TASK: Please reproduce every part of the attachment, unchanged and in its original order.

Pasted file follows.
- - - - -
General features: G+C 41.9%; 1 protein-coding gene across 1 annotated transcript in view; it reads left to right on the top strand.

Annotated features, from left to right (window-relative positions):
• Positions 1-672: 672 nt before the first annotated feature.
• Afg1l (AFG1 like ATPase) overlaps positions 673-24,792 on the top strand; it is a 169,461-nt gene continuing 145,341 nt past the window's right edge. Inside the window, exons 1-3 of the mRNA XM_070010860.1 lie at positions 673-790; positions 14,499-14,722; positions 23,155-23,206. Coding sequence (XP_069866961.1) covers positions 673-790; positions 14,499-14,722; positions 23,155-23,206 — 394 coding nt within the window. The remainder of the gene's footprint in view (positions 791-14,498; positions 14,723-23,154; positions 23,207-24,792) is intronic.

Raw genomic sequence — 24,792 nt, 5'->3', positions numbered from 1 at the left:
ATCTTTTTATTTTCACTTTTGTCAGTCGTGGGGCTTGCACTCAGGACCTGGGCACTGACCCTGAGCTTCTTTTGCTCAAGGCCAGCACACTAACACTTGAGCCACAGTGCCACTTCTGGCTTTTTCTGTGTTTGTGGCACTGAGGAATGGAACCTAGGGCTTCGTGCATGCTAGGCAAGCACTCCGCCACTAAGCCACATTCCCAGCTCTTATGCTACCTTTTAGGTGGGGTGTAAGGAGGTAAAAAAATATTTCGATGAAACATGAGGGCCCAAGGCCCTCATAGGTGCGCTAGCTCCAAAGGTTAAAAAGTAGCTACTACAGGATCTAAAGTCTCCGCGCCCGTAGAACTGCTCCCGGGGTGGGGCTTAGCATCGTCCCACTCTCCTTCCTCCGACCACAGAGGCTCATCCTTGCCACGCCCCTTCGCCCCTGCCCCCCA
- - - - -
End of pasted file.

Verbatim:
General features: G+C 41.9%; 1 protein-coding gene across 1 annotated transcript in view; it reads left to right on the top strand.

Annotated features, from left to right (window-relative positions):
• Positions 1-672: 672 nt before the first annotated feature.
• Afg1l (AFG1 like ATPase) overlaps positions 673-24,792 on the top strand; it is a 169,461-nt gene continuing 145,341 nt past the window's right edge. Inside the window, exons 1-3 of the mRNA XM_070010860.1 lie at positions 673-790; positions 14,499-14,722; positions 23,155-23,206. Coding sequence (XP_069866961.1) covers positions 673-790; positions 14,499-14,722; positions 23,155-23,206 — 394 coding nt within the window. The remainder of the gene's footprint in view (positions 791-14,498; positions 14,723-23,154; positions 23,207-24,792) is intronic.

Raw genomic sequence — 24,792 nt, 5'->3', positions numbered from 1 at the left:
ATCTTTTTATTTTCACTTTTGTCAGTCGTGGGGCTTGCACTCAGGACCTGGGCACTGACCCTGAGCTTCTTTTGCTCAAGGCCAGCACACTAACACTTGAGCCACAGTGCCACTTCTGGCTTTTTCTGTGTTTGTGGCACTGAGGAATGGAACCTAGGGCTTCGTGCATGCTAGGCAAGCACTCCGCCACTAAGCCACATTCCCAGCTCTTATGCTACCTTTTAGGTGGGGTGTAAGGAGGTAAAAAAATATTTCGATGAAACATGAGGGCCCAAGGCCCTCATAGGTGCGCTAGCTCCAAAGGTTAAAAAGTAGCTACTACAGGATCTAAAGTCTCCGCGCCCGTAGAACTGCTCCCGGGGTGGGGCTTAGCATCGTCCCACTCTCCTTCCTCCGACCACAGAGGCTCATCCTTGCCACGCCCCTTCGCCCCTGCCCCCCA